We should not fool ourselves into thinking that there was once a golden age during which the press was democracy’s servant and citizens were well informed. Newspapers were once very profitable and did perform a valuable public service, but there is no indication that democracy in America could be considered anywhere close to ideal during those times. In fact, after enduring the realities of a free press as President for a few years, Thomas Jefferson observed that “the man who reads nothing at all is better educated than the man who reads nothing but newspapers.”
Authoritarianism & Freedom
In authoritarian governments, such as present-day China and Iran, or Nazi Germany, the government controls the news media. This is because the media enables those in power to control the population by framing the government’s agenda in a way that fosters support by the people—or by simply lying to them. Nazi propagandist Herman Goering once said “Why, of course the people don’t want war. Why should some poor slob on a farm want to risk his life in a war when the best he can get out of it is to come back to his farm in one piece?… It is the leaders of the country who determine the policy and it is always a simple matter to drag the people along… Voice or no voice, the people can always be brought to do the bidding of the leaders. That is easy. All you have to do is tell them they are being attacked, and denounce the peacemakers for lack of patriotism and exposing the country to danger. It works the same in any country.”
The reason these governments exploit and abuse their people for their own selfish agenda is because they are unaccountable to the people, and unaccountable power corrupts. The most effective way of controlling the people is by controlling the news and thereby dictating the reality of the people. Therefore, the ultimate power in a society is the ability to control the news, and the biggest threat to the people is being stuck with only news from unaccountable sources.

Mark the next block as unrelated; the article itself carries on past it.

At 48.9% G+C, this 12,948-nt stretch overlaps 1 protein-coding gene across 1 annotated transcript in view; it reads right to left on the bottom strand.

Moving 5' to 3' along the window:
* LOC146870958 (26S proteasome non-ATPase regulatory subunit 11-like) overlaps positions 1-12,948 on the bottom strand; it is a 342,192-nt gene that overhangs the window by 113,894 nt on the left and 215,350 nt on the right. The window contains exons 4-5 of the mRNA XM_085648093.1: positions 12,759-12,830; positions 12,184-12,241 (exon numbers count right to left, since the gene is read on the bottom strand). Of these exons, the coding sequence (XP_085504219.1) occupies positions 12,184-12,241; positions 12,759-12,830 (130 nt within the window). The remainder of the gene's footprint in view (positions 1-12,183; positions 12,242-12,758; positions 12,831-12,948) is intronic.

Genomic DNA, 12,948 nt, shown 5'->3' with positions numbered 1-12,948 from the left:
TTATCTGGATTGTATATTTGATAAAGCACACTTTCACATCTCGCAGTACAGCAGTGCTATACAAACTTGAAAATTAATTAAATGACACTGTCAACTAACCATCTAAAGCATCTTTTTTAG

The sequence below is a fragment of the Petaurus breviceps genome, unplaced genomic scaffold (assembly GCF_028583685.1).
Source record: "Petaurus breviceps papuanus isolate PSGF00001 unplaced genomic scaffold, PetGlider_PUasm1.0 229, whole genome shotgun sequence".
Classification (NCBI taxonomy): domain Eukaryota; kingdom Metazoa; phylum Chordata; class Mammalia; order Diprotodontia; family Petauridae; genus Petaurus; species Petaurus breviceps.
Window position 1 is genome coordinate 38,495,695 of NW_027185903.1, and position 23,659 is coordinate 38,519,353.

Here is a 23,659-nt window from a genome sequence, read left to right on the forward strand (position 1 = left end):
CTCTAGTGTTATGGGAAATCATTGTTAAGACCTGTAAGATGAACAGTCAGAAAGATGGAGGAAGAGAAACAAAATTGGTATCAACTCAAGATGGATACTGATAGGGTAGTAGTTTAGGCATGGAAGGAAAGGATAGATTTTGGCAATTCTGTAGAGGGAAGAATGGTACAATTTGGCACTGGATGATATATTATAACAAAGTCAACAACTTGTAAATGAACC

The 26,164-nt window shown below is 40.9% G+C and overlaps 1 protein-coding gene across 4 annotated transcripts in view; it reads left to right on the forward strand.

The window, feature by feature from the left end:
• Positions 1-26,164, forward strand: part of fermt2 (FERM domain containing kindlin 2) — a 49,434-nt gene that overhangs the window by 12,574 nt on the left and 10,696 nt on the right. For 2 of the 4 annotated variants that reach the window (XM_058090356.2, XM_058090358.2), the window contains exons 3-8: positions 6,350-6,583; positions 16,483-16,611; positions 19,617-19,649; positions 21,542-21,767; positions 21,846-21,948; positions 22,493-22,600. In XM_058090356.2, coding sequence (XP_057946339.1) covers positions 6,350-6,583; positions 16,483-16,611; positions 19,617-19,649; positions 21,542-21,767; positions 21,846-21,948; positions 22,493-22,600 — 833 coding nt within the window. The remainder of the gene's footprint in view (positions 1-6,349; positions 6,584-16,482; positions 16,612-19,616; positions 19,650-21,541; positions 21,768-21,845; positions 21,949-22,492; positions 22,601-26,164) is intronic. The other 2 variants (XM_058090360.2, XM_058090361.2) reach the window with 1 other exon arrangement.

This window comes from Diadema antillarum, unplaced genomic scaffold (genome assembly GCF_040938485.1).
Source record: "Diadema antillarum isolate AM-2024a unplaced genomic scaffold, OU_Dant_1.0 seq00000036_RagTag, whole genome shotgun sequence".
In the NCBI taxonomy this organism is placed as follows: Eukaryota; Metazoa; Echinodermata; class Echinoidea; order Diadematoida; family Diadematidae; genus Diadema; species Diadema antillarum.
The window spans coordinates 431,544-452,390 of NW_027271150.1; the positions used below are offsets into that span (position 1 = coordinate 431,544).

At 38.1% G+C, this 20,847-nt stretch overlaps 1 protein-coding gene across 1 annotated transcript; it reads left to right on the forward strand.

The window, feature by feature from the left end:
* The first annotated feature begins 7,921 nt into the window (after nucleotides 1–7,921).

We know instinctively that government propaganda is a threat to our freedom, and we see the First Amendment as protection from this. But the First Amendment does not create an accountable news media, it only insures that a diversity of voices will be allowed to exist. The theory is that by having diverse voices, no single group will be able to dominate and exploit the public. And it is by listening to a diversity of voices that we can learn the truth and hold government accountable, thereby preserving our freedom.
In America today, we are in a situation where large segments of the public (80%-90%) are partisans, and many tend to gravitate to partisan “news” sources that advocate a “conservative” or “liberal” view of the world. And studies have shown that partisans have a tendency to accept partisan candidates and partisan messages from the side they favor, and reject those of the opposing side. We are in effect voluntarily filtering out diverse voices as we give our loyalty and trust to a single party and single point of view. Could it be that each of us is voluntarily subverting our own freedom and allowing our reality to be dictated to us by having such loyalties?